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Amazon To Hire 80,000 Holiday Workers

An Amazon.com employee walks down one of the miles of aisles at an Amazon.com Fulfillment Center in Phoenix. i
Ross D. Franklin/AP
An Amazon.com employee walks down one of the miles of aisles at an Amazon.com Fulfillment Center in Phoenix.
Ross D. Franklin/AP

An increase in customer demand is spurring Amazon.com to create 80,000 seasonal positions at its network of distribution centers across the U.S.

That's a 14 percent increase over the number of temporary workers it hired last year at this time.

"We're excited to be creating 80,000 seasonal jobs, thousands of which will lead to regular, full-time roles with benefits starting on day one," Mike Roth, Amazon's vice president of North America operations, said in a statement released Thursday.

The giant online retailer said it plans to convert more than 10,000 of its U.S. seasonal jobs into full-time positions.

Seattle-based Amazon now has more than 50 U.S. warehouses, which the company calls "fulfillment centers." By the end of the year, it will have 15 "sortation centers."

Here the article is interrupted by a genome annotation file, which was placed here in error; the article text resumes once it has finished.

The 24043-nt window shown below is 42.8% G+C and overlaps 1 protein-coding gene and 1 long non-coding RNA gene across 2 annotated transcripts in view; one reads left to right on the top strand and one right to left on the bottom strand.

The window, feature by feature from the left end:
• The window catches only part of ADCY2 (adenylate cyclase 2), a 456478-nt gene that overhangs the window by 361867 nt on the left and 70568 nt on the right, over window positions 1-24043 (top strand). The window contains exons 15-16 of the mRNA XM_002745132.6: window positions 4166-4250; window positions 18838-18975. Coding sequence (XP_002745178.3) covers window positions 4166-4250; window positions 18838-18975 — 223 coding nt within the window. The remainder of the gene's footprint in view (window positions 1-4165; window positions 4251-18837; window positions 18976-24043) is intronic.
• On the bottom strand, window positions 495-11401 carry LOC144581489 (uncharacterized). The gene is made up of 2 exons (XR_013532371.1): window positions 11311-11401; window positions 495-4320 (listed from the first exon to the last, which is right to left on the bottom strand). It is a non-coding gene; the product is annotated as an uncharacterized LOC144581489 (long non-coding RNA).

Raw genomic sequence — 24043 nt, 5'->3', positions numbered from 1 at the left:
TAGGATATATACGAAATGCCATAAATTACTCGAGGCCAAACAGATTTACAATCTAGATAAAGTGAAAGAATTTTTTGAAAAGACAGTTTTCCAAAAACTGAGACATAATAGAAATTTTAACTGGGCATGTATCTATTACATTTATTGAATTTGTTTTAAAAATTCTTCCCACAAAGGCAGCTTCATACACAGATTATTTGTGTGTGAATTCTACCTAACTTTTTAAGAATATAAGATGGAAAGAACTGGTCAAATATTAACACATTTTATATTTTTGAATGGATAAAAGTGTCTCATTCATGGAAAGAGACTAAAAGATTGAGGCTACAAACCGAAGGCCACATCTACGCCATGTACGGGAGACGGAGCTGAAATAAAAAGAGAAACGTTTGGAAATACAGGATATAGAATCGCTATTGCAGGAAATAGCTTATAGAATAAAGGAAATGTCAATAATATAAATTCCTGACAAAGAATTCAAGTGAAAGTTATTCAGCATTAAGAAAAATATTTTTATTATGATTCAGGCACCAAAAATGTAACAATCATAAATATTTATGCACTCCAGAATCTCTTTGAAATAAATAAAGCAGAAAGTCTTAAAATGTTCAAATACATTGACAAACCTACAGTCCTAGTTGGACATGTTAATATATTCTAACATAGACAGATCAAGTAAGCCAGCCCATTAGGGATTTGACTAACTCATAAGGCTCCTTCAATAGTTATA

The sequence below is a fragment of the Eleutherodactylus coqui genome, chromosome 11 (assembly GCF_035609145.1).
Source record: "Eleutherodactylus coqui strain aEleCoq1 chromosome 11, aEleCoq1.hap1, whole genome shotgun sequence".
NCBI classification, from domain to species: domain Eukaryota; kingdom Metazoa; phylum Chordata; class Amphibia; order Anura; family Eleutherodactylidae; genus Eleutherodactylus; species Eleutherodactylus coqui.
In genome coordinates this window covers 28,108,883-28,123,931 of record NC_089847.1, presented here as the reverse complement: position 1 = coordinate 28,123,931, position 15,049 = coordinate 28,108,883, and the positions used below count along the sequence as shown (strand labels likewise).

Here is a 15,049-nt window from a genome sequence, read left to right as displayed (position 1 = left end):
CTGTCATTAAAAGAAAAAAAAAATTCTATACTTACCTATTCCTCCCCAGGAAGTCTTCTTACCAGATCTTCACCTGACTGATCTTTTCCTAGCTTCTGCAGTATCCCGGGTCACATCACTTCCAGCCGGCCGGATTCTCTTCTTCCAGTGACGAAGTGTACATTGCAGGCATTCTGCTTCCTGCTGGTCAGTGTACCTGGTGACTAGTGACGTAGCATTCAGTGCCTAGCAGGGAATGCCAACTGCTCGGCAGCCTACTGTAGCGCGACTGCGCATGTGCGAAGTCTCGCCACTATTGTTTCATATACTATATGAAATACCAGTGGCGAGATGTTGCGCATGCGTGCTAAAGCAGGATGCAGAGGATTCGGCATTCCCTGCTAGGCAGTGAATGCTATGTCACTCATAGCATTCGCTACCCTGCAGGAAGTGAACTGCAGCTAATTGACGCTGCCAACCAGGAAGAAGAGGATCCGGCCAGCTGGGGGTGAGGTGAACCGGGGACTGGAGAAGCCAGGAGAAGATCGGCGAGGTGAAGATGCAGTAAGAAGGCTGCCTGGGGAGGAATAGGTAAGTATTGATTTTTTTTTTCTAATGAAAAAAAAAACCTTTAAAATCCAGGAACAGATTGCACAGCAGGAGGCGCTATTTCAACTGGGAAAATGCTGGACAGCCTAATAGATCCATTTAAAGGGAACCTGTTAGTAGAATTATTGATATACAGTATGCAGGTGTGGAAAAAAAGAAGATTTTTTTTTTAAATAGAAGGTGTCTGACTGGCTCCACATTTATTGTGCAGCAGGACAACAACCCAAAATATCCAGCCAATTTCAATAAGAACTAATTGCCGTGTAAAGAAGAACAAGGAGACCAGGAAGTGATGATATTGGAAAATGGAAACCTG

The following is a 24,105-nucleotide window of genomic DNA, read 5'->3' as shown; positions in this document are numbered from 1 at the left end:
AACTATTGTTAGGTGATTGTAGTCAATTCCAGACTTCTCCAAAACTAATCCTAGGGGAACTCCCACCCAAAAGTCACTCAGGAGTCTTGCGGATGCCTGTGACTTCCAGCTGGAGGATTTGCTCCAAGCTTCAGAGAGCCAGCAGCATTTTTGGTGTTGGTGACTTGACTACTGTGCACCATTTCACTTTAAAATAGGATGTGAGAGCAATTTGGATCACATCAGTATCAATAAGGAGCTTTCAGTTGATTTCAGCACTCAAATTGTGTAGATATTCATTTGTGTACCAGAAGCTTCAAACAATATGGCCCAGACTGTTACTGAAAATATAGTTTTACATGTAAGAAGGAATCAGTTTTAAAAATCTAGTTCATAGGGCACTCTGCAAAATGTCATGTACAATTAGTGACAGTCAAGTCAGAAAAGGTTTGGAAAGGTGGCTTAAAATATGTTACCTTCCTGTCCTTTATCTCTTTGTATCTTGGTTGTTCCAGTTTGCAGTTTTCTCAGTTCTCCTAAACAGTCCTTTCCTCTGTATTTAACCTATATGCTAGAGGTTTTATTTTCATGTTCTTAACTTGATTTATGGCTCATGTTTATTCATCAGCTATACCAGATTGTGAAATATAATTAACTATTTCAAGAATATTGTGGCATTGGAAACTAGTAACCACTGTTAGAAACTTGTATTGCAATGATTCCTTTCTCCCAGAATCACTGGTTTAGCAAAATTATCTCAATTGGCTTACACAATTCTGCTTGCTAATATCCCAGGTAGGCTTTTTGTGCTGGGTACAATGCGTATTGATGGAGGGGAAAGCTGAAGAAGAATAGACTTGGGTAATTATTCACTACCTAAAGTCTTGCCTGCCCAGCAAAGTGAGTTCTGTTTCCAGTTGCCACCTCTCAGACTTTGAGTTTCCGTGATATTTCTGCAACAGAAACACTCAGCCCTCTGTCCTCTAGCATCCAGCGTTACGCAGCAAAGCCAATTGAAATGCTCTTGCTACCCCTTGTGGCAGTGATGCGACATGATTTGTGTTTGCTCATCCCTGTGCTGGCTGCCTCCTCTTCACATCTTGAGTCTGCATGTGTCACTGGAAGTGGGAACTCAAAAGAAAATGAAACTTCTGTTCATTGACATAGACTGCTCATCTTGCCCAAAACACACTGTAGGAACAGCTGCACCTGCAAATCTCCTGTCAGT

What's the difference? Describing a sortation center in Washington state, The Wall Street Journal writes: "Unlike traditional fulfillment centers where employees sort and prepare items for shipment, this warehouse is full of sealed packages that move along conveyor belts, where workers and computers sort them and prepare to ship them to individual post offices."

Amazon said the sortation centers are "fueling a range of innovations like Sunday delivery, later cut-off ordering times for customers and the ability to control packages deeper into the delivery process."

The Associated Press reports that Amazon is hoping to avoid problems that occurred last holiday season when shippers such as UPS were caught off guard by spiking online orders, particularly from Amazon.

Amazon employs 132,600 full and part-time workers globally, according to The Associated Press.

The National Retail Federation forecasts holiday sales will be 4.1 percent higher than last year, to $616.9 billion. If that happens, the group says, it would mark the first time since 2011 that holiday sales rose more than 4 percent.

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